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Casco Viejo’s renaissance is Panama City’s best-kept secret.

Panama City’s glittering high rises are no longer the city’s main attraction—for that, you’ll have to head to the city’s old town, Casco Viejo. Though once burned to the ground by Captain Morgan (the real Captain Morgan) and then overrun by gang warfare in the early 1990s, the neighborhood has turned over a new leaf and emerged as one of the hippest spots in the city. Here are six reasons why the time to go to this UNESCO World Heritage Site is now.

1. Sleeping in a former gangster hideout has never looked so stylish. The epicenter of Casco Viejo’s revitalization is the American Trade Hotel, a collaboration between Ace Hotels and Conservatorio. The Spanish colonial-style building, which was built in 1917, originally served as the American Trade department store, but became a favorite hangout of the infamous street gang, Los Hijos Pródigos, in the late 1990s. Their occupation ended in 2007 when New York corporate lawyer K.C. Hardin bought the property as part of his plan to revitalize the neighborhood. Step into the hotel today and you are transported into an environment of equatorial elegance with mid-century modern touches. With Spanish tiles, Aesop amenities, and hardwood floors crafted with wood salvaged from the Panama Canal, every detail in this hotel has been curated to create an impeccably Panamanian feel.

2. Everybody loves a good redemption story. Dig deeper into the storied history of the neighborhood with The Fortaleza Tour. Led by former gang members, the tour takes a look back into the darker history of Casco Viejo and provides insight into how the neighborhood rapidly transformed from a “red zone” to a UNESCO World Heritage Site. The unique service is run by some of the key actors who led the area's revitalization, including K.C. Hardin, who provided much of the financial backing, and the Esperanza Social Venture Club, the organization responsible for a 10-week intervention program that teaches former gang members valuable job skills and helps them to reintegrate into society. (In fact, many of the bartenders and shopkeepers in the area are graduates of the program.) Finally, when the tour passes by Panama’s Presidential Palace, you’ll learn about how the presidential security detail has helped transform Casco Viejo into one of the safest neighborhoods in Panama City.
3. The local ceviche is some of the freshest—and tastiest—in the world. Located at the edge of Casco Viejo is the Mercado de Mariscos seafood market, which was built by the Japanese government as a gift to Panama. Now, the iconic market not only provides the local community with fresh seafood, but also facilitates the area’s economically vital seafood exports to the United States and Japan. Stop by for lunch and watch local fishermen unload their daily catch at the docks, then explore the fish stalls and sample the freshest ceviche you’ve ever tasted. Octopus ceviche with a cold Panama lager is the perfect remedy for the tropical midday heat.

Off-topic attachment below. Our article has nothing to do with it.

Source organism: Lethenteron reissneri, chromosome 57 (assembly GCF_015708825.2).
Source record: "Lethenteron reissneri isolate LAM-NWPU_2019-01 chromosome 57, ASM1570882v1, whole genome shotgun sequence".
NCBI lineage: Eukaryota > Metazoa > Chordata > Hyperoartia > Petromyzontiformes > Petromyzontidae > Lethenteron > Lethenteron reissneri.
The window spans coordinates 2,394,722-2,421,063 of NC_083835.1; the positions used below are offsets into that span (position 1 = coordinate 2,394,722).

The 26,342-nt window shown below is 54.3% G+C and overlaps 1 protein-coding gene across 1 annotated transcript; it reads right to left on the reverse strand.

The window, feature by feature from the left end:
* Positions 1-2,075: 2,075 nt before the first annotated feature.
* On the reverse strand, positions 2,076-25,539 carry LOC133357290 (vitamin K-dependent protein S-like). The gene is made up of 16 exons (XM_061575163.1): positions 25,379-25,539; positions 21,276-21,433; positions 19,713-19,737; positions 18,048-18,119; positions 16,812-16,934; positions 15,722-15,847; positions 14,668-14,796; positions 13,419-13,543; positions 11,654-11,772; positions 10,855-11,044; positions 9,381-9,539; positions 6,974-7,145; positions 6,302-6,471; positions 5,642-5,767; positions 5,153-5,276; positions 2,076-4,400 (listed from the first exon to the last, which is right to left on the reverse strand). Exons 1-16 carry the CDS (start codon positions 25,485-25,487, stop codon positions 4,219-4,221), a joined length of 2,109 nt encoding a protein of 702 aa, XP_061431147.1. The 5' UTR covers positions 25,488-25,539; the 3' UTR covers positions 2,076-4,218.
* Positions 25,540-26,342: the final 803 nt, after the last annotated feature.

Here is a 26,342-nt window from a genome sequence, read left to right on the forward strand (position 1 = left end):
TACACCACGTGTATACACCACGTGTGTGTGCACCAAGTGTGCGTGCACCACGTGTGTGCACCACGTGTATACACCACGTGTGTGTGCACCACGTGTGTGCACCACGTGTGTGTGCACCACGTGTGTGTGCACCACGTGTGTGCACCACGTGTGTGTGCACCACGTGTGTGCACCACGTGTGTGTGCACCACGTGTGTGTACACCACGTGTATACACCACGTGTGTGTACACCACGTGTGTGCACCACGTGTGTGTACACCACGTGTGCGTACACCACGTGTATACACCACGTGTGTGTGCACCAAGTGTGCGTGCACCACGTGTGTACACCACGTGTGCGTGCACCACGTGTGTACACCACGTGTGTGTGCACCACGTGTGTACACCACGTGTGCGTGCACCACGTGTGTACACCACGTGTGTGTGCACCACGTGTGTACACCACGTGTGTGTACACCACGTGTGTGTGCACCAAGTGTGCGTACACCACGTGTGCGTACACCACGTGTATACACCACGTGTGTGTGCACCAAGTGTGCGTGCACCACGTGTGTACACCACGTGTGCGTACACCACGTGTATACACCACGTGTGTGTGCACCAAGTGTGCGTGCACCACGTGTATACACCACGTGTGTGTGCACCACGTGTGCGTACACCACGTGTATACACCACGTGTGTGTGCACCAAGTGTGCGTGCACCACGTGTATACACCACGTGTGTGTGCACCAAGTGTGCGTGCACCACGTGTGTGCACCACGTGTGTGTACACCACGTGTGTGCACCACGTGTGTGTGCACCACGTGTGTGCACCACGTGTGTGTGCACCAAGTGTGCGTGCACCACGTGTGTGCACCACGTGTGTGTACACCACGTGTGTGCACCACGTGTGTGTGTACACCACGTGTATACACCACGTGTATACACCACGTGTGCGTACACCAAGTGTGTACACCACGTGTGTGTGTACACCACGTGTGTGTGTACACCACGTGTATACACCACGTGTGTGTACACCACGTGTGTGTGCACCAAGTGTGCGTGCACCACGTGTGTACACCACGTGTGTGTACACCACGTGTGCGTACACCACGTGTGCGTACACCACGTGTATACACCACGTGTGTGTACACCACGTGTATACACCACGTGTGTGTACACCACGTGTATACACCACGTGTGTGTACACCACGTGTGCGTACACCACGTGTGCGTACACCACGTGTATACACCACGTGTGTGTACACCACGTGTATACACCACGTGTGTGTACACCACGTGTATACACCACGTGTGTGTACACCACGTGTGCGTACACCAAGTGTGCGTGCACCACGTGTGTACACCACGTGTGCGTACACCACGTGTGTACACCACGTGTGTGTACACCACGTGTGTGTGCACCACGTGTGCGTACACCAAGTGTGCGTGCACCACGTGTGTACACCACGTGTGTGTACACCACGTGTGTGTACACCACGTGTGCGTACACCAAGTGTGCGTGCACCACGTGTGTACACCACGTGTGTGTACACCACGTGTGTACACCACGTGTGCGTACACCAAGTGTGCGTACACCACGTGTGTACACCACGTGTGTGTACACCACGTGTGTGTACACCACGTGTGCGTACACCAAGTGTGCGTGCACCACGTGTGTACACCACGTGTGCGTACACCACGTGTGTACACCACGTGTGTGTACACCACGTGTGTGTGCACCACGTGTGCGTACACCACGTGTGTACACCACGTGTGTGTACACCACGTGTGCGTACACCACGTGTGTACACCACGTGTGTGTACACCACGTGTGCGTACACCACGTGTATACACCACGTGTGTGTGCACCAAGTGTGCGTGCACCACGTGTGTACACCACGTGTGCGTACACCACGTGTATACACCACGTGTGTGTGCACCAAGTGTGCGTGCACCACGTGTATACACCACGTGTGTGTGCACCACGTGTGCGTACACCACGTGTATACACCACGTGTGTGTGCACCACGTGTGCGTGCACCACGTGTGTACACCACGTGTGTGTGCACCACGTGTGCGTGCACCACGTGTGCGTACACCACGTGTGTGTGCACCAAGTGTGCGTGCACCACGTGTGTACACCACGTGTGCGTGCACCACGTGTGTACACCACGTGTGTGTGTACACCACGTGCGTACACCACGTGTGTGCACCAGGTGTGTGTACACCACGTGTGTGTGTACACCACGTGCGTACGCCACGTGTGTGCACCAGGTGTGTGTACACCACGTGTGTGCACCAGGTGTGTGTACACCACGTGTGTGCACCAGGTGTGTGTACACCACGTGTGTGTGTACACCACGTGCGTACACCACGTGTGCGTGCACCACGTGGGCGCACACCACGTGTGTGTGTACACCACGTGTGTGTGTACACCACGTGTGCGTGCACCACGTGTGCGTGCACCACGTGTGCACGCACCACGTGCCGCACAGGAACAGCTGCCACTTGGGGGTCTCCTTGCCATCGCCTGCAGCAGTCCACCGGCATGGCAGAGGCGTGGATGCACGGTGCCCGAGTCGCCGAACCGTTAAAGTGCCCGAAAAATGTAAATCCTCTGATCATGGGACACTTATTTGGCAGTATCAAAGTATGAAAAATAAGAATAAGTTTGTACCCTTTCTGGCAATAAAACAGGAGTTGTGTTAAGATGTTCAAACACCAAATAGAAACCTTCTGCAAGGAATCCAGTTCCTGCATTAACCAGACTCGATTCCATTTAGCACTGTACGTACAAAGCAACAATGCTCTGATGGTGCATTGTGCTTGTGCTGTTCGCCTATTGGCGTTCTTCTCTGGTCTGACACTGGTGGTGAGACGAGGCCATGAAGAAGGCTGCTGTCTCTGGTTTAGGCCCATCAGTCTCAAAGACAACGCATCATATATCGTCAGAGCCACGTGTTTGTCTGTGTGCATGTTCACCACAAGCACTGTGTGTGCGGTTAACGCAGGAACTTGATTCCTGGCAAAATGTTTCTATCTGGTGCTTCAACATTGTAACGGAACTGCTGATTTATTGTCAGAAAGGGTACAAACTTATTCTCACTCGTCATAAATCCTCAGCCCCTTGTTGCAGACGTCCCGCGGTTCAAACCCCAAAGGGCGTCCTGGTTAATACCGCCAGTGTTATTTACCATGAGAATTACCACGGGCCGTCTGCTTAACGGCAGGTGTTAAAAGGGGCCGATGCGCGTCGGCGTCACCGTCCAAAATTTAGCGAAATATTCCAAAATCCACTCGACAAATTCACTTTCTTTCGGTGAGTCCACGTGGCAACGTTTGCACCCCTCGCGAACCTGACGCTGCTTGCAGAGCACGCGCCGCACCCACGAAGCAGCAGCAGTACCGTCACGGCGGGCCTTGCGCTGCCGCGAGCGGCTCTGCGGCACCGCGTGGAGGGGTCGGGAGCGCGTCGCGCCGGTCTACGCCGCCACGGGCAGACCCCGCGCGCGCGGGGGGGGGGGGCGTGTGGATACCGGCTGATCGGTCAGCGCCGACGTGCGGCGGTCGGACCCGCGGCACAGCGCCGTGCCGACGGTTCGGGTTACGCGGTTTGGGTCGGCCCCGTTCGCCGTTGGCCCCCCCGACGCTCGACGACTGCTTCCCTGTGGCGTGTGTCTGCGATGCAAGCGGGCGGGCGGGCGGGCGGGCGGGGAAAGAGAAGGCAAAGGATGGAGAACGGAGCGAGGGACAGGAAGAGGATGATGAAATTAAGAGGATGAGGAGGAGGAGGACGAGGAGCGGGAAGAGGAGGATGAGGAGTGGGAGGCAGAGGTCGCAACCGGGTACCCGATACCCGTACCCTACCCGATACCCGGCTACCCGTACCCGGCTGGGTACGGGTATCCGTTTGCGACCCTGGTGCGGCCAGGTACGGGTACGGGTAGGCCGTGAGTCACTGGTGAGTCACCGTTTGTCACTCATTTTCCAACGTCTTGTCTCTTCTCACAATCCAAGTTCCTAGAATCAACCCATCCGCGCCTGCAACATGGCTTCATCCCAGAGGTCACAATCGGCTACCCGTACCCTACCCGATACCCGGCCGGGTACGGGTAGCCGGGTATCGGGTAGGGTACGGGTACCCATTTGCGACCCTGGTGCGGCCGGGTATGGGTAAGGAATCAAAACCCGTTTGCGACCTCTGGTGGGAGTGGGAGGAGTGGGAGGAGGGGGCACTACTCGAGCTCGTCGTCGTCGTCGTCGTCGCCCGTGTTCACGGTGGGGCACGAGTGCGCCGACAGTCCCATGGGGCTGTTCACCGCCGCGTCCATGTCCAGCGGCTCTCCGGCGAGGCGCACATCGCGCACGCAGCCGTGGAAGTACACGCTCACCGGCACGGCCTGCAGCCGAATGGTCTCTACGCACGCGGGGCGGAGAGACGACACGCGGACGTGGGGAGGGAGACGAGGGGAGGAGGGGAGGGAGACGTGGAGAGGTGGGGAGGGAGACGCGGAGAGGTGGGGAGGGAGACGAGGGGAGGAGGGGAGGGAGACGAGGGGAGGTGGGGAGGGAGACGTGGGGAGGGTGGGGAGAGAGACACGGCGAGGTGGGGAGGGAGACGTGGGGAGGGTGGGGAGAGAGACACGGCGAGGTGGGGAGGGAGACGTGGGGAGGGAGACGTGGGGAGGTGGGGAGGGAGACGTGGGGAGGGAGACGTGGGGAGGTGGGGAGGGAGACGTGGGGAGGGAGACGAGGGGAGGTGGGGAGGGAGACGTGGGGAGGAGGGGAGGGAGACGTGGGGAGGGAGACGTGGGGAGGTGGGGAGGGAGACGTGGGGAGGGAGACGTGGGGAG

4. The cuisine is Michelin-worthy. In 2013, Michelin-starred chef Andres Madrigal moved from Spain to Panama and opened his eponymous restaurant, Madrigal. The restaurant, housed in a renovated two-story Spanish Colonial building, radiates a classic and sophisticated ambience. The menu, which blends Spanish and Mediterranean cuisine in locally sourced dishes, changes daily—but the sea bass ceviche in sweet citrus juice is a regular favorite that keeps both locals and travelers coming back for more. For dessert, try the “Valle de Antón,” a delicacy that pays homage to the nearby Anton Valley volcano with a crater-shaped tart topped in crushed chocolate, edible flowers, and beet ice cream representing lava.

5. The local jazz is HOT! Stroll by Plaza Herrera in the heart of Casco Viejo on any weekend night and you will be serenaded by the sound of a saxophone wafting through the doors of Danilo’s Jazz Club. The club has played host to internationally acclaimed local artists, such as Panamanian jazz icon Reubén Blades and the country’s First Lady of Jazz, Idania Dowman. Housed in the same building as the American Trade Hotel, this intimate 50-seat club, along with the city’s yearly jazz festival, is putting Panama on the world’s music map. Part of the proceeds from Danilo’s goes to the Danilo Perez Foundation, which supports emerging local musicians. The mix of sultry jazz and Panamanian rum drinks makes a great nightcap to a day of exploring. Try the Canal Jumper, a rum and citrus combination.
6. You can taste one of the most sought-after coffees in the world. Don’t leave Panama without tasting Geisha coffee, one of the world's most exotic and expensive coffees. The award-winning java, which features intense floral and jasmine aromas, originated in Ethiopia but is now only farmed at coffee plantations in Panama. Unido, off of Plaza Herrera, is a chic and intimate café that sources beans from more of Panama’s best coffee plantations. Stop by in the morning for a cup of Geisha and grab a carne empanada for a truly Panamanian breakfast.

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